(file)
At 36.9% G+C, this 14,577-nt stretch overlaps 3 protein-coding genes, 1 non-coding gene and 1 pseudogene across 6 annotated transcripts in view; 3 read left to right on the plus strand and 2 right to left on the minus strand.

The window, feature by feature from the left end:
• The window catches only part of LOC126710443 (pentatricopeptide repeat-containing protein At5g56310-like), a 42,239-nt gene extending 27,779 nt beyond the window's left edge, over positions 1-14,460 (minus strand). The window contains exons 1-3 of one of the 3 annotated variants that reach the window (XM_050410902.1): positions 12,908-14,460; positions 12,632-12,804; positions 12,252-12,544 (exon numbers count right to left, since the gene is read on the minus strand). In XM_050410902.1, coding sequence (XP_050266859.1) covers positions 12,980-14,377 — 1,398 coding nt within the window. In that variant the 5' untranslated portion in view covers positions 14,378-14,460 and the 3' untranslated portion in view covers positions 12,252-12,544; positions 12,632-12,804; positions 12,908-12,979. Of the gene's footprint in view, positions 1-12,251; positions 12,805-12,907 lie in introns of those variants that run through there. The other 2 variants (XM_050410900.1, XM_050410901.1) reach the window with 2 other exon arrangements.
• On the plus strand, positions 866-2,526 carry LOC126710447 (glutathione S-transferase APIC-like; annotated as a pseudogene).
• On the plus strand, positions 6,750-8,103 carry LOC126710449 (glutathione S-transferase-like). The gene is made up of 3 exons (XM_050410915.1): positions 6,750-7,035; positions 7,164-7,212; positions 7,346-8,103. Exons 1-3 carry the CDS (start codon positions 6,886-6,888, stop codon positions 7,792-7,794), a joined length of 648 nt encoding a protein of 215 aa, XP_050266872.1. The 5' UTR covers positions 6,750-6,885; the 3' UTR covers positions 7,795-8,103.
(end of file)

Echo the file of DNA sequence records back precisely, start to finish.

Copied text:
At 36.9% G+C, this 14,577-nt stretch overlaps 3 protein-coding genes, 1 non-coding gene and 1 pseudogene across 6 annotated transcripts in view; 3 read left to right on the plus strand and 2 right to left on the minus strand.

The window, feature by feature from the left end:
• The window catches only part of LOC126710443 (pentatricopeptide repeat-containing protein At5g56310-like), a 42,239-nt gene extending 27,779 nt beyond the window's left edge, over positions 1-14,460 (minus strand). The window contains exons 1-3 of one of the 3 annotated variants that reach the window (XM_050410902.1): positions 12,908-14,460; positions 12,632-12,804; positions 12,252-12,544 (exon numbers count right to left, since the gene is read on the minus strand). In XM_050410902.1, coding sequence (XP_050266859.1) covers positions 12,980-14,377 — 1,398 coding nt within the window. In that variant the 5' untranslated portion in view covers positions 14,378-14,460 and the 3' untranslated portion in view covers positions 12,252-12,544; positions 12,632-12,804; positions 12,908-12,979. Of the gene's footprint in view, positions 1-12,251; positions 12,805-12,907 lie in introns of those variants that run through there. The other 2 variants (XM_050410900.1, XM_050410901.1) reach the window with 2 other exon arrangements.
• On the plus strand, positions 866-2,526 carry LOC126710447 (glutathione S-transferase APIC-like; annotated as a pseudogene).
• On the plus strand, positions 6,750-8,103 carry LOC126710449 (glutathione S-transferase-like). The gene is made up of 3 exons (XM_050410915.1): positions 6,750-7,035; positions 7,164-7,212; positions 7,346-8,103. Exons 1-3 carry the CDS (start codon positions 6,886-6,888, stop codon positions 7,792-7,794), a joined length of 648 nt encoding a protein of 215 aa, XP_050266872.1. The 5' UTR covers positions 6,750-6,885; the 3' UTR covers positions 7,795-8,103.